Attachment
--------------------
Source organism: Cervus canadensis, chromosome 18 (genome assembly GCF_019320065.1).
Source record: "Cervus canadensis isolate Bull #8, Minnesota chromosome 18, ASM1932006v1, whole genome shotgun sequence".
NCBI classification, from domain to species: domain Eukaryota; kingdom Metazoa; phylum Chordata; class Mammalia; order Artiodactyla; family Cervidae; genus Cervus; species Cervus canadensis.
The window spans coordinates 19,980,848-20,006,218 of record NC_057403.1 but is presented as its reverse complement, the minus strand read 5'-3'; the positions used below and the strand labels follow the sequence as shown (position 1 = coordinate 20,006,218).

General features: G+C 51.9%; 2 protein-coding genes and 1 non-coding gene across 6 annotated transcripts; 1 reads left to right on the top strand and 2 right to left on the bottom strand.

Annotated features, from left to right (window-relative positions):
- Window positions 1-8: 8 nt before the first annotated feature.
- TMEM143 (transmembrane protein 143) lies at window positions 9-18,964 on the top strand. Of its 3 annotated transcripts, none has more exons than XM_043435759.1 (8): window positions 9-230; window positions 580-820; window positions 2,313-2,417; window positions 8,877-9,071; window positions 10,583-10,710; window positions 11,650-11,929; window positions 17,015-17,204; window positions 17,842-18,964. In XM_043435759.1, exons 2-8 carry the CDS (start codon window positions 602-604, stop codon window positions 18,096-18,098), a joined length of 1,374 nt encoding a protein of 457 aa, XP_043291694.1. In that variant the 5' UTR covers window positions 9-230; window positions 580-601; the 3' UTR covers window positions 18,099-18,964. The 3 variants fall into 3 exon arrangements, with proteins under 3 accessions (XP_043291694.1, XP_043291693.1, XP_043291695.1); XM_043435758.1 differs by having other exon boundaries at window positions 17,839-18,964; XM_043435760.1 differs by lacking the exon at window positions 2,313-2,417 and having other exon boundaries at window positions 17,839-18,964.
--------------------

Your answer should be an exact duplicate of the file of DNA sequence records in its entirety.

Source organism: Cervus canadensis, chromosome 18 (genome assembly GCF_019320065.1).
Source record: "Cervus canadensis isolate Bull #8, Minnesota chromosome 18, ASM1932006v1, whole genome shotgun sequence".
NCBI classification, from domain to species: domain Eukaryota; kingdom Metazoa; phylum Chordata; class Mammalia; order Artiodactyla; family Cervidae; genus Cervus; species Cervus canadensis.
The window spans coordinates 19,980,848-20,006,218 of record NC_057403.1 but is presented as its reverse complement, the minus strand read 5'-3'; the positions used below and the strand labels follow the sequence as shown (position 1 = coordinate 20,006,218).

General features: G+C 51.9%; 2 protein-coding genes and 1 non-coding gene across 6 annotated transcripts; 1 reads left to right on the top strand and 2 right to left on the bottom strand.

Annotated features, from left to right (window-relative positions):
- Window positions 1-8: 8 nt before the first annotated feature.
- TMEM143 (transmembrane protein 143) lies at window positions 9-18,964 on the top strand. Of its 3 annotated transcripts, none has more exons than XM_043435759.1 (8): window positions 9-230; window positions 580-820; window positions 2,313-2,417; window positions 8,877-9,071; window positions 10,583-10,710; window positions 11,650-11,929; window positions 17,015-17,204; window positions 17,842-18,964. In XM_043435759.1, exons 2-8 carry the CDS (start codon window positions 602-604, stop codon window positions 18,096-18,098), a joined length of 1,374 nt encoding a protein of 457 aa, XP_043291694.1. In that variant the 5' UTR covers window positions 9-230; window positions 580-601; the 3' UTR covers window positions 18,099-18,964. The 3 variants fall into 3 exon arrangements, with proteins under 3 accessions (XP_043291694.1, XP_043291693.1, XP_043291695.1); XM_043435758.1 differs by having other exon boundaries at window positions 17,839-18,964; XM_043435760.1 differs by lacking the exon at window positions 2,313-2,417 and having other exon boundaries at window positions 17,839-18,964.